By Dr Clive Dalton
Ageing sheep by their teeth
Sheep have no top teeth. Instead they have a hard dental pad that their bottom incisors bite against. You can estimate the age of sheep by when the front temporary milk teeth are replaced by permanent incisors. They get new ones in pairs working from the middle outwards. But be warned – it can only be an estimate as there is enormous individual variation between animals.
This is what is supposed to happen:
- Lamb - starts with 8 temporary incisor (front) milk teeth
- Hogget - the centre pair of permanent teeth start to erupt at 12 months of age.
- 2-tooth - first central pair of permanent teeth present at 12-18 months old.
- 4-tooth - second pair present at 21-24 months old.
- 6-tooth - third pair present at 30-36 months old.
- Full mouth - complete set of 8 permanent teeth present at 42-48 months old.
Looking in a sheep’s mouth
This is a much simpler job than with cattle but you still need to fully restrain the sheep.
- The easiest way is to sit the sheep upright in the shearing position and use both hands to open its mouth.
Inspecting a sheep's mouth. This picture shows a two-tooth with the next pair have nearly completed their eruption. The lips are being held open by just one hand
- Cup your left hand around its jaw and use your left thumb to lift its top lip and then use your thumb on the other hand to pull the bottom lip down.
- You’ll be able to see if the teeth are meeting the gum correctly and are not “undershot” or “overshot”.
- When undershot the teeth meet the gum back from the edge (called parrot mouth), and when overshot the teeth stick out beyond the gum edge and can be very sharp as they have not been worn down with biting off grass.
- If you want another view, slide your left thumb into the space behind the incisors where there is a gap before the molars start and this will open the mouth so you can see the top of the teeth.
- The sheep won’t like this, so get yourself in a good solid position for when the sheep fights your restraint.
- If you are not able to tip the sheep up, then hold it up against a fence or in the corner of a pen and pull its lips down as described above. You don’t get such a good view.
- You can also do a quick inspection (e.g. secretly in a sale yard) by just sliding you fingers along the front of the teeth to make sure the sheep has teeth, and if they fit the gum. Any that don’t feel normal you can then look at more carefully. You can do a quick udder check with your other hand at the same time!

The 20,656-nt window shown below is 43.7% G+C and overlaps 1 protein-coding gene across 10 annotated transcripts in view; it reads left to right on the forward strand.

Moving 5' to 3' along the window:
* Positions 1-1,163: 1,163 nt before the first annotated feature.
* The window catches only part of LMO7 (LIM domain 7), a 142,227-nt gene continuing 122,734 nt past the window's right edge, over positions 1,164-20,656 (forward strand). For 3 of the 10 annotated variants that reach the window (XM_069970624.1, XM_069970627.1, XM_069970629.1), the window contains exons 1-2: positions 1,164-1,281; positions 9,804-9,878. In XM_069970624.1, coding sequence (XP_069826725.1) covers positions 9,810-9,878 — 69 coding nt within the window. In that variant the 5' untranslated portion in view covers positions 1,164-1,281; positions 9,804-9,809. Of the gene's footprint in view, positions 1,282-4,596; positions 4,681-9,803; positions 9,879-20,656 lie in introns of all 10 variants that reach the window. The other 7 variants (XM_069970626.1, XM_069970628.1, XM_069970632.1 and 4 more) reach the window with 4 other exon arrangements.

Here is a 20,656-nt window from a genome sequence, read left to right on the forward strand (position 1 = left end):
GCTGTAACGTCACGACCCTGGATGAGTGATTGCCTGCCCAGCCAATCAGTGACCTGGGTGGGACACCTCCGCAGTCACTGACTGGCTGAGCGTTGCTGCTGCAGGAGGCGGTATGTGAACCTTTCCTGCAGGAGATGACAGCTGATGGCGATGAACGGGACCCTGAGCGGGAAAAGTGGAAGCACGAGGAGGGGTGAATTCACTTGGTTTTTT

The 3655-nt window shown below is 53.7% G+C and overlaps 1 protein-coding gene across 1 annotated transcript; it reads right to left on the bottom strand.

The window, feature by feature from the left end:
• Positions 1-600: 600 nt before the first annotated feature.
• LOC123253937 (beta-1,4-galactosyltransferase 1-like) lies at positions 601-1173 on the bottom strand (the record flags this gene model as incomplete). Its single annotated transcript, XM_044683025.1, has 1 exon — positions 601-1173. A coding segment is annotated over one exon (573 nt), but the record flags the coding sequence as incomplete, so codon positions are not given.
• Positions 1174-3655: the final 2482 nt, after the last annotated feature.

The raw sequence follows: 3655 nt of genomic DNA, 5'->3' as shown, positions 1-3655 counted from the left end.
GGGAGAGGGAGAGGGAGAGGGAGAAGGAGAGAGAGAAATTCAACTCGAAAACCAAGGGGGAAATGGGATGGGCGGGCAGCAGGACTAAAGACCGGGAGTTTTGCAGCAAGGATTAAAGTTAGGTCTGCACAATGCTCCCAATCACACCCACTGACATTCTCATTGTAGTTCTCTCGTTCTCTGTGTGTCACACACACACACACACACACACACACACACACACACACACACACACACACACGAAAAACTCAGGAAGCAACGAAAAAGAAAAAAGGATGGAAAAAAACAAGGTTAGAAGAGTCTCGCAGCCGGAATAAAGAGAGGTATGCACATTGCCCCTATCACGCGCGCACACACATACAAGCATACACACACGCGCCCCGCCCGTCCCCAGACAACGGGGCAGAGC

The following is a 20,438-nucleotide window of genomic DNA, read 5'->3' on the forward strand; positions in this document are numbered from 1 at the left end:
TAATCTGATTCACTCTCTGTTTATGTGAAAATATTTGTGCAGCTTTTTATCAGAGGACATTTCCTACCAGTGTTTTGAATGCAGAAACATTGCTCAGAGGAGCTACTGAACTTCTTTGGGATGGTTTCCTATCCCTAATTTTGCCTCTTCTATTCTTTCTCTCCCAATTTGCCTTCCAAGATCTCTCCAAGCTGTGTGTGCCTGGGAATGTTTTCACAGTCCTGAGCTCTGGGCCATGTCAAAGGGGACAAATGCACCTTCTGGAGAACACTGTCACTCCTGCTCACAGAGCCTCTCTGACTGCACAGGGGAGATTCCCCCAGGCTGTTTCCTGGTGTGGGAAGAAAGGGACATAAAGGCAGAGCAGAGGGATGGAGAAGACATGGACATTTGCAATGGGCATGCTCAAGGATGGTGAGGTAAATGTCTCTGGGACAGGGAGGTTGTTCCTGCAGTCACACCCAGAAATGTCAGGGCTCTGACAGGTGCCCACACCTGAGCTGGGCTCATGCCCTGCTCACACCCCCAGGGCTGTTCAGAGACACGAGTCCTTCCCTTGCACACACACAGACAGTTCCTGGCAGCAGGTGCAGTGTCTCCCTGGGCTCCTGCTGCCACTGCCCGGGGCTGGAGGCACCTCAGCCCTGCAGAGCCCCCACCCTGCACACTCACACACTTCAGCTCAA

You can often get a shock when you open a sheep’s mouth and see the state of its teeth. Teeth do an enormous amount of tearing and pulling of fibrous herbage and are subject to great mechanical stresses.
Here are some things regularly seen:
- Overshot and undershot jaws as mentioned above. The overshot teeth may be only partly overshot where the back half contacts the gum and the front half has a lance-like edge that can lacerate your fingers. Sheep with undershot parrot-mouths have great difficulty in eating short pasture.
- Gum cavities that still have both the old tooth present and the new one pushing it out, and the gum looking very inflamed.
- Missing permanent teeth – especially the central pair which are critical for grazing.
- Very long wobbly teeth that are loose in the gum. This may be “periodontal disease” which has many causes and there’s not much you can do about it.
- Most permanent teeth missing and only an odd single very long loose tooth left. It’s better to pull this out to even up the sheep’s bite.
- No permanent teeth at all – the sheep is described as being “broken mouthed” or called a “gummy”. They have all worn off by the gum. In pumice country this can be a special problem with the very abrasive nature of the soil.
- If all the teeth are worn right down to the gum but are still there, it’s very difficult to age the sheep as you cannot tell which stumps are temporary and which are permanent teeth.
- Long permanent teeth where grass has been getting in between them and wearing away great holes.
Sheep with no teeth can still manage to eat if there is plenty of pasture available, as the front teeth only bite off the grass and the back incisors do the grinding. When sheep are fed root crops like turnips, they really need good teeth to break the skin of the bulb and eat it down to ground level once the leafy top has been eaten.
Many breeders have shown that the solution to teeth problems is through an effective selection and culling programme.
This material is provided in good faith for information purposes only, and the author does not accept any liability to any person for actions taken as a result of the information or advice (or the use of such information or advice) provided in these pages.